Blog

APCaRI is part of the Movember Prostate Cancer Outcomes network

The Prostate Cancer Outcomes Global Initiative to Compare and Reduce Variation is a project led by Movember aiming to improve health outcomes for men throughout their prostate cancer journey by focusing on variation in care and engaging clinicians and researchers across 14 countries worldwide.

The international team will collect data from prostate cancer patients segmented into the categories of data items as outlined by the International Consortium for Health Outcomes Measurement (ICHOM). These include patient factors, baseline tumor factors, pathological information, treatment variables, acute complications of treatment, and survival and disease control).

The Alberta Prostate Cancer dataset is highly aligned with the ICHOM standards. This means that we can effectively compare treatments and outcomes in Alberta with teams around the world to find ways to improve our care at home and abroad!

This is the result of hours of planning and true team work lead by Dr. Trafford Crump, the APCaRI Scientific and Data Quality Committee, and the APCaRI clinical, scientific, research and pathology teams. Thanks to your efforts, we are one step closer to improving patient outcomes.

Stay Informed

To stay up to date on all the latest news and publications, subscribe to our newsletter!

Dr. Nawaid Usmani and team receive funding for their PRIME study!

The PRIME Study – Prevention and Intervention for MEtabolic syndrome:

Androgen deprivation therapy (ADT), and newer manipulations of androgen receptor signaling have improved outcomes for advanced prostate cancer (PCa) patients.  The toxicities of ADT are many, including an increased risk of developing metabolic syndrome (MS; defined as at least 3 of: hyperglycemia; abdominal obesity; hypertriglyceridemia; reduced HDL cholesterol; and/or hypertension). MS is associated with an increased risk of diabetes, cardiovascular disease mortality, stroke mortality, and all-cause mortality.  The prevalence of MS in men receiving ADT is at least 50% and contributes to decreased quality of life and increased non-cancer-related mortality.  Metformin holds promise as a countermeasure to MS development, and also has been shown to suppress PCa growth in pre-clinical models.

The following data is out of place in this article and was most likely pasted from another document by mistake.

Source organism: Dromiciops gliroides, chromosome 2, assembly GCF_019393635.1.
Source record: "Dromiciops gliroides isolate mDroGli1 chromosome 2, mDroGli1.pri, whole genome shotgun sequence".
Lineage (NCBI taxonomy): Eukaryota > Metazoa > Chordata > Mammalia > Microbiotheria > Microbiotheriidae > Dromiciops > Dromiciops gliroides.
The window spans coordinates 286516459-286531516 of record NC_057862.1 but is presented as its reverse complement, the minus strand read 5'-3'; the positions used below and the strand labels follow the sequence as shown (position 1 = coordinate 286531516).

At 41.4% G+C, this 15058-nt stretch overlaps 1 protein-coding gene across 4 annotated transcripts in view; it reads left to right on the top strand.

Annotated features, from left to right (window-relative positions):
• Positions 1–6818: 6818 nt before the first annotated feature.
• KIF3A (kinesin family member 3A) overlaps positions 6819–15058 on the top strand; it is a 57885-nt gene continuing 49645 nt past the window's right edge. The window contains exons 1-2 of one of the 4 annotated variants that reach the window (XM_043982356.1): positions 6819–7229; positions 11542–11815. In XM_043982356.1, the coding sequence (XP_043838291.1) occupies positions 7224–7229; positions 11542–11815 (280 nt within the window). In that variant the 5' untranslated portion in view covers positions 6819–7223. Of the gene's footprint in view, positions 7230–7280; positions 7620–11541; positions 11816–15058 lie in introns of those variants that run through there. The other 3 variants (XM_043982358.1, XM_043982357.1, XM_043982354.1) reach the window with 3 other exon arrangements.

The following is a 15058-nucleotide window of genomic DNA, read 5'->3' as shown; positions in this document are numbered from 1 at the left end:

We hypothesize that the addition of metformin to ADT will reduce the rates of MS in men with advanced PCa, diminishing important toxicities of a therapy universally used in advanced disease.

We propose a double-blind, randomized phase III study of metformin or placebo in men with PCa starting intermittent ADT. The primary endpoint is the difference in MS rates at 1 year.  Other aims include evaluation of the influence of metformin on: individual MS components at additional time points; mean serum insulin levels and measures of insulin resistance; weight and quality of life.

A finding that metformin reduces MS incidence and/or has other benefits would change practice, as it would provide a practical and inexpensive strategy to reduce toxicity of an intervention employed in most men with advanced PCa.

- Catalina Vasquez